How Gifted And Talented Programs Reinforce Class And Race Inequities


Christina Torres knows what it’s like to be one of very few gifted students of color in a classroom of mostly white students. After one of her teachers advocated for her, giving her the opportunity to retake the test for the gifted and talented track after she missed by only a couple points, Torres said she was disconnected from many of the other Latino kids at school, most of whom attended regular classes.

But Torres, now a middle and high school English and Drama teacher at the University Laboratory School in Honolulu, Hawaii, is also aware of all of the ways she benefited from being on a gifted and talented track.

“I was given every opportunity that a lot of kids in the regular classes weren’t given,” Torres said. For instance, even though she said she didn’t have the aptitude for math that some of the students in regular classes may have had, she received a better foundation that allowed her to go on to take advanced math classes.

Gifted and talented classes are controversial because they easily represent the epitome of educational inequality. By their very nature, they require setting some students apart as more likely to succeed, and in doing so, all but guarantee that those students will do better than those in regular tracks. But on top of this, critics argue that these classes reinforce race and class opportunity gaps, due to problems such as teacher bias against students of color and wealthy and upper middle class — often white — parents having the ability to game the system in favor of their child.

How privileged students game the system

There’s a reason why Torres was the only Latino student in her class for the majority of her time in the gifted and talented program.


When you look at the odds of a student of color getting into a gifted program compared to a white student, the disparities are pretty striking. The odds of a black student getting into a gifted and talented program are 66 percent lower than they are for a white student student, according to a study published earlier this year in AERA Open, a peer-reviewed publication of the American Educational Research Association. Latino students’ odds are 47 percent lower compared to white students. For Asian students, however, the odds of assignment into a gifted and talented program are 44 percent higher than for white students.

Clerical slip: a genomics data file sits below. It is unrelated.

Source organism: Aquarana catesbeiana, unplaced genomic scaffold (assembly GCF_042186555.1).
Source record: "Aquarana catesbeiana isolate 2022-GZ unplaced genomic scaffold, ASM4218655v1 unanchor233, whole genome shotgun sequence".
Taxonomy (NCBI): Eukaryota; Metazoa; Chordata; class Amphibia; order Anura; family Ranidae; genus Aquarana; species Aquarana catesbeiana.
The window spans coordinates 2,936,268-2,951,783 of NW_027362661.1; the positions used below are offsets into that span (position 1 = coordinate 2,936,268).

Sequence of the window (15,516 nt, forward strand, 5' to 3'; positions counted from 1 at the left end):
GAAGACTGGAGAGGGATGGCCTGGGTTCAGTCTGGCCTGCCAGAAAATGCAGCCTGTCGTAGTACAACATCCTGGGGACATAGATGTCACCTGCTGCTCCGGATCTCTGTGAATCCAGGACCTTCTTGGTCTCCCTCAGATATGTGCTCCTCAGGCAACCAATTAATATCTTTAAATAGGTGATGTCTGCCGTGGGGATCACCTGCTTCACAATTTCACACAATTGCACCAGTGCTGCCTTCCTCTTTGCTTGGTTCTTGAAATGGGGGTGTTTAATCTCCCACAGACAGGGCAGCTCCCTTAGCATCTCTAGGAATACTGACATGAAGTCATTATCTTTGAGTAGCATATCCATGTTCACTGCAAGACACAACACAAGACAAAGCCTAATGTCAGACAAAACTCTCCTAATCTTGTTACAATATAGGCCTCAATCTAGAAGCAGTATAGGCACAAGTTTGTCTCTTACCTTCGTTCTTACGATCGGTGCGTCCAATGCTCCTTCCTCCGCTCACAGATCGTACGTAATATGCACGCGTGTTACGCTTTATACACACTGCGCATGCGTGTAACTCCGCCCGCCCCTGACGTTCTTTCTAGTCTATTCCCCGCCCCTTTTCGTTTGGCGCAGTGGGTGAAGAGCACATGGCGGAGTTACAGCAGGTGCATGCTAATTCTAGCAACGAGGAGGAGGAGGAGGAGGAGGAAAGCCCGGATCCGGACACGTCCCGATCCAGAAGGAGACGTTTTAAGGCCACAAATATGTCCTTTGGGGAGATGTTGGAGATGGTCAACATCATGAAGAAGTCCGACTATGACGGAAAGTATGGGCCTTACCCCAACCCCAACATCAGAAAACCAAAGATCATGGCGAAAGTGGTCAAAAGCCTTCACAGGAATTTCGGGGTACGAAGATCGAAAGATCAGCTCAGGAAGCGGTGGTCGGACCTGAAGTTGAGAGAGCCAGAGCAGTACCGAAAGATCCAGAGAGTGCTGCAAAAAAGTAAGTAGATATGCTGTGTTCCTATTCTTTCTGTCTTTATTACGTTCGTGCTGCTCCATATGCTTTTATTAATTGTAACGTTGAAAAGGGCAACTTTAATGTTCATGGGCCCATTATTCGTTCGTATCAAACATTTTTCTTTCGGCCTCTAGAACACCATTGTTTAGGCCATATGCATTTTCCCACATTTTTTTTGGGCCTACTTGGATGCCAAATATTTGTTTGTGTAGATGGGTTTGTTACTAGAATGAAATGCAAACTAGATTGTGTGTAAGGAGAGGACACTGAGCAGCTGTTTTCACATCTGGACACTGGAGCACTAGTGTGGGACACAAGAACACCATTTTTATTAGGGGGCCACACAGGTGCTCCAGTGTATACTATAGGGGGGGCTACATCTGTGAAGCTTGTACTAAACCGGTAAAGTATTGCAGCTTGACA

“It looks like the private psychologists are basically gaming the system.”

Low-income students, black and Latino students, and English language learners have a few barriers that make it harder for them to get into gifted classes. For example, the IQ tests required to gain entry focus a lot on vocabulary, which is harder for students whose families haven’t fully learned English, aren’t using complex sentences, or use a different vernacular. If you’re a black or Latino student, racial bias may prevent teachers from noticing your intelligence and recommending you for testing.

Even beyond that, affluent families have the resources to give their kids an extra edge. They can better prepare their children for IQ tests by paying for practice tests and sending them to private psychologists, who may identify more gifted students. Card said earlier research he conducted in 2014 found a huge spike in IQ scores at 130 points for non-disadvantaged students that would suggest influence from private psychologists.

“If you look at the scores of kids who are tested by private psychologists, you see a huge number of kids who just barely pass [to get into the programs]. So it looks like the private psychologists are basically gaming the system, and I think almost everybody knows that that’s true,” said David Card, a professor of economics at the University of California, Berkeley and a co-author of a new study examining how gifted classes can benefit non-gifted students.